Role of TRPM2 channels and ADPR signalling in mediating the synaptotoxic effects of Aβ oligomers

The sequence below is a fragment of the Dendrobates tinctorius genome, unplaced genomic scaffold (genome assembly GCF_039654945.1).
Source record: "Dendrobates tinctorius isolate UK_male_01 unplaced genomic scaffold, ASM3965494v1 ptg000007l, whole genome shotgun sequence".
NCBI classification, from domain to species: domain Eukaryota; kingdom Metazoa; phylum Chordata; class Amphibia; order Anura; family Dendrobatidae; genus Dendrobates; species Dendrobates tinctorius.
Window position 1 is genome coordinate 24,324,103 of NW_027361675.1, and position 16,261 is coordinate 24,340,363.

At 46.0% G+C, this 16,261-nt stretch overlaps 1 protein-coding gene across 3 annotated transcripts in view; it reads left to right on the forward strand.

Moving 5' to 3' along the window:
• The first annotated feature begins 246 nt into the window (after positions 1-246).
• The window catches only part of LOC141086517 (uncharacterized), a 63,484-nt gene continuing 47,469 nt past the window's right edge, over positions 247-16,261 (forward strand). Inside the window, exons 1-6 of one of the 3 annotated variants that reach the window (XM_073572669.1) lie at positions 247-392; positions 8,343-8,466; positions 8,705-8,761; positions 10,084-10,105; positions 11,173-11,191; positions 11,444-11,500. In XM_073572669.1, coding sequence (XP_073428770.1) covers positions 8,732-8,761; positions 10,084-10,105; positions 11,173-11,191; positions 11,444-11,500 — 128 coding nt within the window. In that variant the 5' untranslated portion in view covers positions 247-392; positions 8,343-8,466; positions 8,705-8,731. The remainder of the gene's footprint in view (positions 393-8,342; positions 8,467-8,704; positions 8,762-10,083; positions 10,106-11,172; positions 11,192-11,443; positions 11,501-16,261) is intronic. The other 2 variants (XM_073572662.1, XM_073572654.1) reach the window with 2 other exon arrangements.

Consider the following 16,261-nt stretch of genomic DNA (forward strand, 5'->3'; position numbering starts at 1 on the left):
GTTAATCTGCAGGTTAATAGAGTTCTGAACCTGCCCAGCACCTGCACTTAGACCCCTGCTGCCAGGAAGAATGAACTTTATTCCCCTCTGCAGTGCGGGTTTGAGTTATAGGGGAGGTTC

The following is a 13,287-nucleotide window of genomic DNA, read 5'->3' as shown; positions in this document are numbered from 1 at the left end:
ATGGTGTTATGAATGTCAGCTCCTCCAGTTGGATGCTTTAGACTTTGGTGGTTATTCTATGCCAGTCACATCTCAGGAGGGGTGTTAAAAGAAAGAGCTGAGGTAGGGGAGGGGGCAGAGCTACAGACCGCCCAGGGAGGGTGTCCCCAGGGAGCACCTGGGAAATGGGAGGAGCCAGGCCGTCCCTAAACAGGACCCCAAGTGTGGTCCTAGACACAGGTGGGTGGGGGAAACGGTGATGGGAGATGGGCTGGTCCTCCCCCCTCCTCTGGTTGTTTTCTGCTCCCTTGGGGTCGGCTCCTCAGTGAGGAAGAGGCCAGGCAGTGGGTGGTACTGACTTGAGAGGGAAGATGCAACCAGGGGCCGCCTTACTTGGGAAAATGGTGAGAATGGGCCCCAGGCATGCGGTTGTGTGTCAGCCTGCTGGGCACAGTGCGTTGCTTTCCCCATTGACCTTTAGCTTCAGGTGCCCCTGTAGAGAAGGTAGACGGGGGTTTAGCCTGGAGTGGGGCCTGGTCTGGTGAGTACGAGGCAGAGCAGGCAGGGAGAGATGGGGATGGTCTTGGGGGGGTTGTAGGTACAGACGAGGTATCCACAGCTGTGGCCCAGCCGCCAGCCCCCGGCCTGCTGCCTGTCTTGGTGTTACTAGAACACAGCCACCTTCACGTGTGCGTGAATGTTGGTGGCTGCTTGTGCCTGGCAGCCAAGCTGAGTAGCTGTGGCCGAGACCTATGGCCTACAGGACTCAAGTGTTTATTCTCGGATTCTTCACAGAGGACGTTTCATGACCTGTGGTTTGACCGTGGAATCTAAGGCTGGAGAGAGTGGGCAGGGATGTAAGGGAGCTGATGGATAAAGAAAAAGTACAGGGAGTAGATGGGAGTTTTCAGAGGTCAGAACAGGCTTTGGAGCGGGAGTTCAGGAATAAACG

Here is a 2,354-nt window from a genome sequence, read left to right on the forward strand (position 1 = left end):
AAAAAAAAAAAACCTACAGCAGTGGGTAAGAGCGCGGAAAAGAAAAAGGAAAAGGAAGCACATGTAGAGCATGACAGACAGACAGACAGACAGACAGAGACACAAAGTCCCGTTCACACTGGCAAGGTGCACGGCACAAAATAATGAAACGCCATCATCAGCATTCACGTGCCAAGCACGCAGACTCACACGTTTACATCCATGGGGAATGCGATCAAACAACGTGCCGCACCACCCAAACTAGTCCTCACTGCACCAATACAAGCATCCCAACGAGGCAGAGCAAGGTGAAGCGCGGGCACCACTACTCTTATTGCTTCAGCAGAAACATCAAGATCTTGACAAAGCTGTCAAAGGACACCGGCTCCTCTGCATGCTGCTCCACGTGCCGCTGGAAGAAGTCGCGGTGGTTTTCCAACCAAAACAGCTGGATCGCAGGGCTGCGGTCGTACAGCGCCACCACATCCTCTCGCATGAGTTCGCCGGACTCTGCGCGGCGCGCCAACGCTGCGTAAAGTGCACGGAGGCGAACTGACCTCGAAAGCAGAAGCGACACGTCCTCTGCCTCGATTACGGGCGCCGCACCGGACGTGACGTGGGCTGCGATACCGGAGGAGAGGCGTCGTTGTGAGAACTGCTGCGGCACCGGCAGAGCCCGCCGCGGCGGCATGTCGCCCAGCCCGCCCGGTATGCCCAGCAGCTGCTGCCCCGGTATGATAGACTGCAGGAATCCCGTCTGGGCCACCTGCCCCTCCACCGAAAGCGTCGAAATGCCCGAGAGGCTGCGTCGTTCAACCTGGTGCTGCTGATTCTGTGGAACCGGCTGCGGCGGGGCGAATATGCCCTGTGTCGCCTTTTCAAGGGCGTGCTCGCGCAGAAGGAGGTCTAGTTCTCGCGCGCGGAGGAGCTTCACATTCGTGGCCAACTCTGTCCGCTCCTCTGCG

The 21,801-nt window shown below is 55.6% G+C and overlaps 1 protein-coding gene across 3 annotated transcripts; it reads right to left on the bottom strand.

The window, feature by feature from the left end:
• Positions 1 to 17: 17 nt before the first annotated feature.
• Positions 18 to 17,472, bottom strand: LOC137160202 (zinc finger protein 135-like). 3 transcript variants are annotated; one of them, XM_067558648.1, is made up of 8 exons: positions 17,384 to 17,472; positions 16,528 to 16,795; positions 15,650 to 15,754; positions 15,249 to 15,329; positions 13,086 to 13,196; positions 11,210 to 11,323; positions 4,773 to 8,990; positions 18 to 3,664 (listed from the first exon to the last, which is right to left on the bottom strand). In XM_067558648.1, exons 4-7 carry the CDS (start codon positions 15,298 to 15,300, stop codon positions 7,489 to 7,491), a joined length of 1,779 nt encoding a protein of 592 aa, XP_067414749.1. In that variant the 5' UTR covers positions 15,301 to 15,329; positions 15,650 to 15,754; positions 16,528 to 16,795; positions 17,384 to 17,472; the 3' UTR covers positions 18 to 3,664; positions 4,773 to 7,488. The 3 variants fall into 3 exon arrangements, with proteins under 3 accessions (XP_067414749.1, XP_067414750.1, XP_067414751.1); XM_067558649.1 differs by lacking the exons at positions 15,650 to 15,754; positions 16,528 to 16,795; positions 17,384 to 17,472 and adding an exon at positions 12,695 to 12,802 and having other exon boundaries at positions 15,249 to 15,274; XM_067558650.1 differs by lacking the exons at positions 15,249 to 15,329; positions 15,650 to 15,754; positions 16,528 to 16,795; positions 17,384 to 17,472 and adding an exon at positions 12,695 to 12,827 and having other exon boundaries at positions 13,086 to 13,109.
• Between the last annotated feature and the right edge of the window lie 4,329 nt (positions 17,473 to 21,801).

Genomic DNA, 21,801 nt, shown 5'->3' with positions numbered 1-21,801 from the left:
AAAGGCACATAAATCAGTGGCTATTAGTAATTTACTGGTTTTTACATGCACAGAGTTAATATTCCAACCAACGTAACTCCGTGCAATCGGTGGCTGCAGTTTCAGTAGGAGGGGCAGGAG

Alzheimer’s disease (AD) is a progressive neurodegenerative disorder characterised by memory loss and cognitive decline due to accumulation of amyloid-beta oligomers (AβOs). AβOs are known to disrupt synaptic transmission and plasticity in the form of long-term potentiation (LTP). AβOs also trigger chronic microglial pro-inflammatory responses that contribute to impaired synaptic transmission and plasticity. Our past work shows that microglial NMDA receptors are coupled to a signalling cascade, which involves activation of PARP-1, previously recognized, as a central signalling hub that drives inflammation through NF-κB. Moreover, our recent work suggests that sustained microglial PARP-1 activation requires Ca2+ influx initiated as a result of transient receptor potential melastatin-2 channel (TRPM2) activation, a Ca2+ permeable channel most highly expressed in microglia. A by-product of PARP-1 activation, ADP-ribose is required for TRPM2 activation. Thus, NMDAR/PARP-1/TRPM2/ADPR activity is coupled through positive feedback. Our unpublished findings suggest PARP-1 to be crucial in mediating the synaptotoxic effects of AβOs on synaptic plasticity. In my study I aim to establish the role of microglial NMDARs, TRPM2 and ADPR signalling on synaptic plasticity and whether pharmacological inhibition can prevent the synaptotoxic effects of AβOs on LTP. Acute hippocampal slices were treated with AβO, TRPM2 and NUDT5 inhibitors using field electrophysiology to assess synaptic plasticity. Using microglia specific NR1-iKO mice as well as pharmacological inhibitors for TRPM2 and NUDT5, an enzyme linked to ADPR metabolism, we evaluated the contribution of microglial NMDARs/TRPM2/ADPR signalling of AβO effect on synaptic plasticity. Our findings, demonstrate that 1) synaptotoxic effects of AβOs are mediated through TRPM2 channels and ADPR signalling and 2) microglial NMDA receptors may be responsible for initiating the TRPM2/ADPR mediated signalling axis. To conclude, TRPM2/ADPR signalling axis has been shown to be important in mediating the synaptotoxic effects of AβOs on synaptic plasticity. Pharmacological inhibition of TRPM2 with two structurally different agents was effective in both sexes. Thus, TRPM2 channels could potentially make a promising target for the development of therapeutic agents for the effective treatment of AD.